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How to prove that:

$$ \left(\sum_{i=1}^n w_i n_i \sqrt{\dfrac{y_i(1-y_i)}{n_i+1}}\right)^2 \leq \dfrac{\left(\sum_{i=1}^n w_i n_i y_i\right)\left(\sum_{i=1}^n w_i n_i (1-y_i)\right)}{(\sum_{i=1}^n w_i n_i+1)} $$ where $w_i\geq0$, $\sum_{i=1}^n w_i=1$, $n_i>0$ and $y_i \in (0,1)$ for $i=1,\dots,n$, with $n>1$?

I have verified numerically that it should hold, but I cannot still find an elegant way to show it.

The formula comes from an inequality for the variance of a convex combination of beta-distributed variables.

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1 Answer 1

up vote 14 down vote accepted

Consider some random variables $X$ and $Y$ such that, for every $i$, $(X,Y)=(n_iy_i,n_i(1-y_i))$ with probability $w_i$. The OP asks a proof of an inequality equivalent to $$ E(g(X,Y))\le g(E(X),E(Y)), $$ where, for every nonnegative $x$ and $y$, $$ g(x,y)=\sqrt{\frac{xy}{x+y+1}}. $$ The second partial derivatives $\partial^2_{xx}g$ and $\partial^2_{yy}g$ are negative and the determinant of the Hessian matrix of $g$ is $(xy+x+y)/(4xy(x+y+1)^3)$, which is positive. Hence both eigenvalues of the Hessian matrix are negative, the function $g$ is concave on its domain, and Jensen's inequality yields the result.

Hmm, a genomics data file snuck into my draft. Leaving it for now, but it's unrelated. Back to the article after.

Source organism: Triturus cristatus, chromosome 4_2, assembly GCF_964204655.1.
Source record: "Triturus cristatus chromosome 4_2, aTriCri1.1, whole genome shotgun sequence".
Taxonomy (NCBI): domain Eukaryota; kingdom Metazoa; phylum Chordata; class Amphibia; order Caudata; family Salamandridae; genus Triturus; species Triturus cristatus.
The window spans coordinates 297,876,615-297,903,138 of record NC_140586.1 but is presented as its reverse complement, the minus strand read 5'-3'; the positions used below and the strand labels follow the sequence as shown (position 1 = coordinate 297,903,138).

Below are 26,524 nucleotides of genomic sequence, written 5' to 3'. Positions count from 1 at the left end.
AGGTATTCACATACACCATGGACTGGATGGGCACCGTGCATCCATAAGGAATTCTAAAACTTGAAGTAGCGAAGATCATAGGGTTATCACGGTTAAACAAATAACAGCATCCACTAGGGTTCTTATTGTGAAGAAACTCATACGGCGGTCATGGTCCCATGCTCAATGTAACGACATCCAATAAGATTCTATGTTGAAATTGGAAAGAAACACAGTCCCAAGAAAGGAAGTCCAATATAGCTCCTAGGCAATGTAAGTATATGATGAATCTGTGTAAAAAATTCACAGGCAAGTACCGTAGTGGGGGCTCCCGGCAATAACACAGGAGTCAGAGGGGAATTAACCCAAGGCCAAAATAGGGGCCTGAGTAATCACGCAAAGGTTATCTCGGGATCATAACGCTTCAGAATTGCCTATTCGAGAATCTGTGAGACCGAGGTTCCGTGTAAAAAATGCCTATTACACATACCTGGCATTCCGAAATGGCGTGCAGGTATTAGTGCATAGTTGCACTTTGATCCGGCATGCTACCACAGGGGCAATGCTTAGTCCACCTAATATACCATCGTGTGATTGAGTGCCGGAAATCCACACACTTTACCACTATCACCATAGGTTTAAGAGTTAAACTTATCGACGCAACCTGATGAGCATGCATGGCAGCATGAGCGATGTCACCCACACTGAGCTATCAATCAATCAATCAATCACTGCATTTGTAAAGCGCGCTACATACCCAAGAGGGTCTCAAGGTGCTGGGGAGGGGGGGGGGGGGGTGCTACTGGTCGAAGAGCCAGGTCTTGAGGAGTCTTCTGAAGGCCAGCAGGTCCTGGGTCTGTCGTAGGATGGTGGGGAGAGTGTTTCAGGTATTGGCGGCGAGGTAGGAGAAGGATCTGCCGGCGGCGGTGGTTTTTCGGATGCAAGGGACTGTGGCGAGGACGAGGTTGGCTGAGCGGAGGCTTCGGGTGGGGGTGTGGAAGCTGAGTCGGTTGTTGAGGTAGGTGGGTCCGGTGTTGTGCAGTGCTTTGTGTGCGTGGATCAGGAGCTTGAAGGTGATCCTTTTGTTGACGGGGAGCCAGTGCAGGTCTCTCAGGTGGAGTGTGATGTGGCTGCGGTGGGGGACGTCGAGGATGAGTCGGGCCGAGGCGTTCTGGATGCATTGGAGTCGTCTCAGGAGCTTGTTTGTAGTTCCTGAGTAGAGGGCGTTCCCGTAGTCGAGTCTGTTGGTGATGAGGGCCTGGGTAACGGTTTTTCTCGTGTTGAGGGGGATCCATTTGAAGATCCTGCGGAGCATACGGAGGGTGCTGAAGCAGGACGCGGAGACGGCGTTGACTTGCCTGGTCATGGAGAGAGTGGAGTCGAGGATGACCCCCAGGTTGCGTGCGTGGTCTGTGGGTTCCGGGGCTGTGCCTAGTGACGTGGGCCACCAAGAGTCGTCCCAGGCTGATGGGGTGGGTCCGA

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Very nice solution! However, concavity is not determined by the signs of the individual second derivatives; $\partial^2_{xx}g$ and $\partial^2_{yy}g$ could both be negative and yet the Hessian could have a positive eigenvalue. (The sign of $\partial^2_{xy}g$ doesn't affect the eigenvalues of the Hessian.) However, according to Wolfram, the determinant of the Hessian is $\frac{xy+x+y}{4xy(x+y+1)^3}>0$, so the function is indeed concave on its domain. –  joriki Mar 1 '11 at 19:53
    
@joriki: You are right, I modified my post, thanks. –  Did Mar 1 '11 at 20:33
    
Thank you very much for the help, it is a very elegant solution –  vatna Mar 2 '11 at 9:24

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